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Apr. 8—Just as eligibility for COVID-19 vaccinations opened up this week to about 470,000 Mainers age 16 and older, vaccine supplies are expected to tighten significantly next week after experiencing a one-week surge in doses.
Federal officials have told the state to expect a reduction in Johnson & Johnson shipments to the federal retail pharmacy program, Dr. Nirav Shah, director of the Maine Center for Disease Control and Prevention, said Tuesday.
That's in addition to a decline of 18,100 doses of the Johnson & Johnson vaccine next week to the state's vaccination program. The size of the drop in the federal retail pharmacy program won't be known until this weekend.
The Maine Center for Disease Control and Prevention is slated to receive 36,690 doses of all vaccines next week. That's down from 54,790 this week and will be the state's lowest weekly total in a month. The Pfizer and Moderna allocations will not change, but the Johnson & Johnson total decreased from 20,600 doses this week to 2,500 doses next week.
"J&J supply is going to fluctuate. It has been fluctuating and will continue to fluctuate," Shah said. "More folks want the vaccine than what we have right now."
The Johnson & Johnson supply reduction also means that for next week, doses set aside for independent pharmacies and independent physicians will be down substantially. Independent pharmacies will see allotments from the state vaccination program drop from 3,700 this week to 400 next week, while doses to independent family practices declined from 400 this week to zero next week.
The bulk of next week's allocations in the state program, 30,520 of the 36,690, will go to hospital networks like Northern Light Health and MaineHealth. Hospital systems operate the mass vaccination sites, including at the Portland Expo, Scarborough Downs, Auburn Mall, Cross Insurance Center in Bangor and the former Marshalls in Sanford.
This week has been the biggest week yet for vaccinations, with more than 91,000 doses available through the state program, pharmacies and community health clinics, as the state expanded eligibility Wednesday to include everyone age 16 and older.
Shah said in a tweet that Wednesday's vaccination effort was "a strong showing for COVID-19 vaccination in Maine yesterday, (with) 26,434 doses administered statewide, surpassing our prior one-day total."
Shah said he doesn't know why Johnson & Johnson supplies are declining next week. He said he has asked federal officials, but not gotten any answers about what is happening to supplies, except that he was told Johnson & Johnson supplies would rebound later this month.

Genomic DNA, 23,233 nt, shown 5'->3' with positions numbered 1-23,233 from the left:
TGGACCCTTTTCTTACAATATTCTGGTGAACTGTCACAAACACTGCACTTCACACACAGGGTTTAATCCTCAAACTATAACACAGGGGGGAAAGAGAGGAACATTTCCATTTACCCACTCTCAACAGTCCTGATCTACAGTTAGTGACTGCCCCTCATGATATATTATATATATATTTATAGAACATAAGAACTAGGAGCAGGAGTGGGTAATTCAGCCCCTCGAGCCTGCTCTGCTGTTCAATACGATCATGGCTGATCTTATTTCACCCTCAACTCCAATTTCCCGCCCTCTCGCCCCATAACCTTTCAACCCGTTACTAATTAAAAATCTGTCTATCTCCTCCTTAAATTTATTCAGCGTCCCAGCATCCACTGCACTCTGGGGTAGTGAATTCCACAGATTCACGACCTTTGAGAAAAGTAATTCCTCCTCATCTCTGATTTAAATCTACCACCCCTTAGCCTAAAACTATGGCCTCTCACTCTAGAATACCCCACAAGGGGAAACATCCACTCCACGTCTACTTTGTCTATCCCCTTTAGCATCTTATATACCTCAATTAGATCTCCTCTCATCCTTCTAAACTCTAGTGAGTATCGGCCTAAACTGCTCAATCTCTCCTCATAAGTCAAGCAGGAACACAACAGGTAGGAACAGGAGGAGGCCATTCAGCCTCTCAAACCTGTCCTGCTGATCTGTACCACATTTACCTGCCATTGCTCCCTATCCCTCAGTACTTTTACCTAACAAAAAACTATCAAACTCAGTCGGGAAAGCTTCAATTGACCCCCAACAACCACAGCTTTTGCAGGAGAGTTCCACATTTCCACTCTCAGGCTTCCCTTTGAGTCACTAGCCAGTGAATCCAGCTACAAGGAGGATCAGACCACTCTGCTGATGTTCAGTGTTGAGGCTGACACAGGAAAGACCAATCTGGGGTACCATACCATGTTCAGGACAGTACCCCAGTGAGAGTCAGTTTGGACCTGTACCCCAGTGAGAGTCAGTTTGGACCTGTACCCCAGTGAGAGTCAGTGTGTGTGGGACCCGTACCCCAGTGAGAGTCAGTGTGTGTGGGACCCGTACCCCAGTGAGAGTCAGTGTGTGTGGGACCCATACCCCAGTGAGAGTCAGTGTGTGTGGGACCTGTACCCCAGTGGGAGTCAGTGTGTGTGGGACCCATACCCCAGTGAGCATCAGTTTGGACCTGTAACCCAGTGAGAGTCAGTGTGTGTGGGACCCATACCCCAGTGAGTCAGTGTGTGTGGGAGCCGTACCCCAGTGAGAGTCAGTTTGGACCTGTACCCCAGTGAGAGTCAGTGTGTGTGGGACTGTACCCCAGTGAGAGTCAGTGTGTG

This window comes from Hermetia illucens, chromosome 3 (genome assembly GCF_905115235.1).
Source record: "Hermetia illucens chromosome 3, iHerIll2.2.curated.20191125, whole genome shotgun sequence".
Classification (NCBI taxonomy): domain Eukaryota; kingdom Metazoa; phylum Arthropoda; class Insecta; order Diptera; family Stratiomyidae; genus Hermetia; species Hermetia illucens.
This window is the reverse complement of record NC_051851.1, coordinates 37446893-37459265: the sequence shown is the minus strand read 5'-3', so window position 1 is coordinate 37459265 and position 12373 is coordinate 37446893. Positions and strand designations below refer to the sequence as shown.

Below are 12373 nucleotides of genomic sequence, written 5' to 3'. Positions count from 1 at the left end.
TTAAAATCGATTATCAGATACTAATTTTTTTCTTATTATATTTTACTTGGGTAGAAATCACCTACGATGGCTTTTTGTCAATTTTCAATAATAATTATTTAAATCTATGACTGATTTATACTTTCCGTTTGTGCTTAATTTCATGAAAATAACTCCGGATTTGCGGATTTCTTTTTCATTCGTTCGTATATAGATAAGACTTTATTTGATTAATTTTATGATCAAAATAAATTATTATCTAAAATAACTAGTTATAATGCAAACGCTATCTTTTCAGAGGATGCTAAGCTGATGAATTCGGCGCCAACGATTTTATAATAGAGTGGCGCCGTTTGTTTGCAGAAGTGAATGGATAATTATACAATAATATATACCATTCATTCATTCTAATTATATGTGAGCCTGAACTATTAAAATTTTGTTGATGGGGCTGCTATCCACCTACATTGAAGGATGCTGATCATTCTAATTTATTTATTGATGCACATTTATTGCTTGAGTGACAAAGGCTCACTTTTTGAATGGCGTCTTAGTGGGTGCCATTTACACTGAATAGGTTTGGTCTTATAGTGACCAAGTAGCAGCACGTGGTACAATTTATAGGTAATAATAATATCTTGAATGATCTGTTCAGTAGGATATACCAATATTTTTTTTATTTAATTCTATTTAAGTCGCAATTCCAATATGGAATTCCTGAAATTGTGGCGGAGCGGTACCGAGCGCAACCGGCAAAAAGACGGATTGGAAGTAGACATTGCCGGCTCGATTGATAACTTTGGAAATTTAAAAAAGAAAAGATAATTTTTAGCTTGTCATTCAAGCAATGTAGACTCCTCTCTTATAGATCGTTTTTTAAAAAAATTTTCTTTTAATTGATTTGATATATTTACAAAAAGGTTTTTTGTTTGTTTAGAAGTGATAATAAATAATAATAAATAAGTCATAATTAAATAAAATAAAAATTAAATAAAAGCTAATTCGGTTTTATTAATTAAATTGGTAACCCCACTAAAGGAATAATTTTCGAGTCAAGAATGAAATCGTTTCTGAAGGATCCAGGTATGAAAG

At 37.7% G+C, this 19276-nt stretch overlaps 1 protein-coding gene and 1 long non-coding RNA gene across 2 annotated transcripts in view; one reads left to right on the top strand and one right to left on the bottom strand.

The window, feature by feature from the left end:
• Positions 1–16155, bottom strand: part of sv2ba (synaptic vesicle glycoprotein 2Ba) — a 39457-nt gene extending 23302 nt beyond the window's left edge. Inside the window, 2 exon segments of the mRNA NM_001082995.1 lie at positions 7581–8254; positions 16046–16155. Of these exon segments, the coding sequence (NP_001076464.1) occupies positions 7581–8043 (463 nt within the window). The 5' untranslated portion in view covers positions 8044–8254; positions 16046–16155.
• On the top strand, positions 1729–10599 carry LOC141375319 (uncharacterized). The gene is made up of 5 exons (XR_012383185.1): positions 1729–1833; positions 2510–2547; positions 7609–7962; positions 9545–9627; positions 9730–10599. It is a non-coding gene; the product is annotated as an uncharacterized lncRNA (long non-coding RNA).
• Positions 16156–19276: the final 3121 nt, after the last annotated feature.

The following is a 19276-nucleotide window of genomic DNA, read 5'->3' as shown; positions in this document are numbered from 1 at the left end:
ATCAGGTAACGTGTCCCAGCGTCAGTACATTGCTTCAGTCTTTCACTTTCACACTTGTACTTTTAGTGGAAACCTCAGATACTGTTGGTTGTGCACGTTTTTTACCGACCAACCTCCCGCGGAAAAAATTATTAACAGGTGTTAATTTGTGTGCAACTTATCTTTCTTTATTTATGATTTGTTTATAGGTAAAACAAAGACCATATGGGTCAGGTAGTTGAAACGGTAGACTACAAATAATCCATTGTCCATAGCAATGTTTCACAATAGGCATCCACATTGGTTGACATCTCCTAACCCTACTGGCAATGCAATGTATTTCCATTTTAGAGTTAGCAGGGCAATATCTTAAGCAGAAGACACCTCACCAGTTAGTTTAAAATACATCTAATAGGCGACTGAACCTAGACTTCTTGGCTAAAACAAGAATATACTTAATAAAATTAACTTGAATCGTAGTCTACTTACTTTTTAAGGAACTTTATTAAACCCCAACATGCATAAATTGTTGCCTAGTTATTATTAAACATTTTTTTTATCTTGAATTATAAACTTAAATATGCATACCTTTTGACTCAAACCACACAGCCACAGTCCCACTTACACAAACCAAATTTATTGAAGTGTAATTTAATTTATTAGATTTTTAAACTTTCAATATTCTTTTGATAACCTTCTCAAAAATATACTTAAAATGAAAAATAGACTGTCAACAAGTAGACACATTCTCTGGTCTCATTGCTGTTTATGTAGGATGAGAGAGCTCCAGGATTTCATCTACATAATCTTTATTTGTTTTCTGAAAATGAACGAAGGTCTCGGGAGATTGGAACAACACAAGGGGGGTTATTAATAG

The dropoff is not related to manufacturing problems at a plant in Baltimore that was preparing to manufacture the Johnson & Johnson vaccine and resulted in 15 million spoiled doses, said Rachael Piltch-Loeb, a public health emergency preparedness expert at Harvard University.
Piltch-Loeb said those 15 million doses — which were spoiled last week — were slated to be used months from now, and that all J&J supplies to the United States in the coming weeks are coming from manufacturing plants in Europe.
The Biden administration has prioritized the federal retail pharmacy program and a large number of the one-shot Johnson & Johnson doses are being directed there. This week, Maine received 34,190 doses for the retail pharmacy program, including 21,100 of the Johnson & Johnson vaccine. It won't be known until the weekend how many doses Maine will receive through the federal partnership, which includes pharmacies at Walgreens, Walmart, Sam's Club, Shaw's, Hannaford and a number of independent pharmacies.
Meanwhile, Maine reported 319 new cases of COVID-19 on Thursday and one additional death,
Since the pandemic began, Maine has recorded 52,996 cases of COVID-19, and 748 deaths. With cases on the rise, Maine is racing to vaccinate people as quickly as possible, to try to avoid a huge surge in cases. Through Thursday, Maine has given 483,293 people at least one shot of the vaccine, representing 35.95 percent of the state's 1.3 million population, while 340,301, or 25.3 percent of the population, have received their final dose.
New COVID-19 cases continue to be largely driven by people under age 30, according to state statistics. On Thursday, 162 of the 319 new cases, or 51 percent, were detected in people under age 30, including 102, or 32 percent, under age 20.
"I know it's sunny outside, and with vaccinations we may think the virus is behind us, but we are not out of the woods," Shah said.
There were 78 people with COVID-19 hospitalized in Maine on Thursday, including 30 in critical care beds and 10 on ventilators, according to Maine CDC data.
The Mills administration announced this week that it would conduct several mobile vaccination clinics in an effort to reach underserved communities in rural Maine. The first clinic will be at Oxford Casino from April 12-16, while others will follow in locations across the state, including Fryeburg, Turner, Old Town, Calais and Madawaska. Appointments are required and the clinics are expected to administer 250 shots per day of the Johnson & Johnson vaccine.
Shah said despite the decline in Johnson & Johnson doses, the mobile vaccine clinics will continue as scheduled.
He also said on Tuesday that Mainers "should not wait" on the state vaccination website, www.vaccinateme.maine.gov to schedule an appointment if they can get one with another provider, such as Northern Light Health or MaineHealth or a retail drug store. As of Tuesday, about 90,000 Maine people had pre-registered on the vaccinateme.maine.gov website, but only a few providers were using it to schedule appointments.